There are some basic exercises here but we must disagree with the author: we do think Wicca is only initiatory, and what is taught in these exercises is a form of Neo-Pagan witchcraft, but not Wicca.

Keep in mind that none of these books or websites are perfect! Always read critically, and be aware that there are elements of appropriation in some of these books. Be conscious and aware when you read and you should do fine.

If Wicca sparks your interest, we suggest “A Witches’ Bible” by Janet and Stewart Farrar and anything by Gardner himself. It’s interesting to read about it, even though as Wicca is a coven-based religion, it may not be for you, at least not at this point.

The following books are popular, but we do not recommend them. Some of them have good bits in them, but they are overall low on content and contain more misinformation than information. You may see them recommended widely, and maybe you’ll be interested to read them at a library, but if you’re the type who prefers to buy her books, we suggest you don’t waste your money:

* Anything by Silver Ravenwolf
* The Spiral Dance by Starhawk (some of the exercises here are pretty good, but it’s not worth buying the whole book for them. Get it from a library instead.)
* Anything by D.J. Conway
* Anything by Edain McCoy
* Runes by Ralph Blum
* A Witch Alone by Marian Green

Examine also your reasons for wanting to research those things. For example, nature. What is nature? What does it mean to say you wish to study it? Are we a part of nature? Why, or why not? Where is the line between nature and not-nature? When you say you want to study the moon, how do you mean? Physically, spiritually, or both? Are you interested in astronomy? physics? Ask these things of yourself. Part of witchcraft – a very important part – is self-knowledge. Explore your own self, your reasons for wanting to research these things. Why you like them. Whether or not, as you research, they turn out to be what you thought they were when you started.

If we’ve been unclear or you have further questions, make sure to ask and we’ll do what we can to help. 🙂

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Pagan Blog Project


Hey there!

Some of us at T.I.P. have been writing along with the Pagan Blog Project (see blog roll to the right). We’ve found it an interesting and fun way not only to explore different areas of our religions and spiritualities, but to see what other Pagan blogs are out there, and what people are writing about.

Are you participating in the Pagan Blog Project? What have you enjoyed (or not!) about it thus far? What will you be writing about this week?

TIP: Discussing Religion


In terms of everyday conversations, the topic of religion really shouldn’t come up all too often. There are exceptions of course – the occasional nosy family member, friend or co-worker, or that random stranger you just met, that wants your whole life story in 10 seconds or less. However when it does, there really is not any need for anyone to know all the juicy details of your practices, especially if you feel that the person you are talking to will be less than welcoming about your choices.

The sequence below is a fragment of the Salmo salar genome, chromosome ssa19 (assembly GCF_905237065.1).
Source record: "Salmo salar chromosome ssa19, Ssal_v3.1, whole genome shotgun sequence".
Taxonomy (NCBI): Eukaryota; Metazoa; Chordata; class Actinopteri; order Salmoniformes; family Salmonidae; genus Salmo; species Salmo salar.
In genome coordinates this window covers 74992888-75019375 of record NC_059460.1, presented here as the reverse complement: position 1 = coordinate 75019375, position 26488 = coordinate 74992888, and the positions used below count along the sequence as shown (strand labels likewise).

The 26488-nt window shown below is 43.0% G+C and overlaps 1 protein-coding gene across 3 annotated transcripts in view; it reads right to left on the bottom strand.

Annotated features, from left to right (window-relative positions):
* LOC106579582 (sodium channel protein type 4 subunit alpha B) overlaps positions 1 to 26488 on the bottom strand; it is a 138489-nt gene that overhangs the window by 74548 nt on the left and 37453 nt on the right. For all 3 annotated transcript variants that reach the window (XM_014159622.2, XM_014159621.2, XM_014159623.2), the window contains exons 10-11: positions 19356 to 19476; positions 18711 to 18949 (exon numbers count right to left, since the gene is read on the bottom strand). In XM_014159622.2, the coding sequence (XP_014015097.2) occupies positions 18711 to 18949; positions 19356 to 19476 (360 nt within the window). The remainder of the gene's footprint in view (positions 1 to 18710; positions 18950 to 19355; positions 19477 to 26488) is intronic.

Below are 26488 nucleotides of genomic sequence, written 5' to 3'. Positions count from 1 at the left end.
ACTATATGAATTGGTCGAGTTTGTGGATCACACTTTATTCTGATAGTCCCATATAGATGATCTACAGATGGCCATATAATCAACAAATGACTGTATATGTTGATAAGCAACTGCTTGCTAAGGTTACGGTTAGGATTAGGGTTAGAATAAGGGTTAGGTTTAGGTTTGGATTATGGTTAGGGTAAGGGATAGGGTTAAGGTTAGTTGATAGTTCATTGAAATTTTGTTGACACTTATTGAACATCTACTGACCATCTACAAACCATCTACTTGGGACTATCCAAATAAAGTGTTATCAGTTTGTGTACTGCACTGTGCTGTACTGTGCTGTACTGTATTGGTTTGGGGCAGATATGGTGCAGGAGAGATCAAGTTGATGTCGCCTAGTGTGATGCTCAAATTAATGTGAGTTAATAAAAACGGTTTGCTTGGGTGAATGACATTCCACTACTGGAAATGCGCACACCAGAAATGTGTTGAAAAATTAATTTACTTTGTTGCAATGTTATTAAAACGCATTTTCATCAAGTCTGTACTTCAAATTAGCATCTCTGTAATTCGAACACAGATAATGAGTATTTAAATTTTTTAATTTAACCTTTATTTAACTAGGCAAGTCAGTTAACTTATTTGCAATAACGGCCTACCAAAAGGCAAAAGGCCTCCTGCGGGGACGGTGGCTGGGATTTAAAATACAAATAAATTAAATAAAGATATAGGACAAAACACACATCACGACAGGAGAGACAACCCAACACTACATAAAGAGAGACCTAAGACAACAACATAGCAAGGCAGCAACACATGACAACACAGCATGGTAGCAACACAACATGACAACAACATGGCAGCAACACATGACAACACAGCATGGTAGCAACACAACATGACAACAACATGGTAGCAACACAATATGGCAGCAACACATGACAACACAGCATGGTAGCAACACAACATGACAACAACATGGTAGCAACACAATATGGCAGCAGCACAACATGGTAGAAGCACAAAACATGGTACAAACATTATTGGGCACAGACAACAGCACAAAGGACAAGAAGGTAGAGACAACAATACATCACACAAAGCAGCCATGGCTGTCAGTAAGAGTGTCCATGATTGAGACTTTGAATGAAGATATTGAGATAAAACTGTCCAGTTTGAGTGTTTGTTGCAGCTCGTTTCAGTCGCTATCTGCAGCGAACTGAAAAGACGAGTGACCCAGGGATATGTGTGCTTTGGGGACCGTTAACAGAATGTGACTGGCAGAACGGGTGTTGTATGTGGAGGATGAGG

While we can understand completely not wanting to stay in the “broom closet”, it is best to come up with a short, concise description of what you do, and leave it at that. Truthfully among those who are intolerant (or even apathetic at best) – it might be better to dodge the question if you can (it’s none of their business anyways), however if you feel that you must answer, then just sticking with the generic “pagan” answer is really your best bet. This wouldn’t normally be something that we’d advocate (since it doesn’t mean anything really), however in this case they likely won’t know the difference, nor are they likely to care, if they are not actually open to learning more about other faiths/practices.

Among those who are like-minded, or those who are truly interested in learning more, you can expand your description a bit, and go into as much detail as you are comfortable with. However you will still likely find those who will question you about your beliefs and practices, but this isn’t always a bad thing, as that is usually how we learn and grow in our practices.

In either case, try not to be defensive if someone asks you something. If you are going to be open about your religious/spiritual practices, especially if they are something other than what most people consider “normal”, then you have to be willing to deal with the consequences of that – both positive and negative. If you can’t discuss your practices calmly, and with confidence, others who are less tolerant of such paths are more likely to seize on that, and work extra hard at their attempts to steer you back on to (what they see as) the “right” path.

Religious and spiritual practices are very personal, and can be difficult to explain to others who have not been through the same experiences. Too often we diminish the sacredness, and ineffable qualities that are so much a part of many paths, when we try to explain too much. So sticking to the basics, rather than extensive details, is usually the best course of action, when the topic comes up.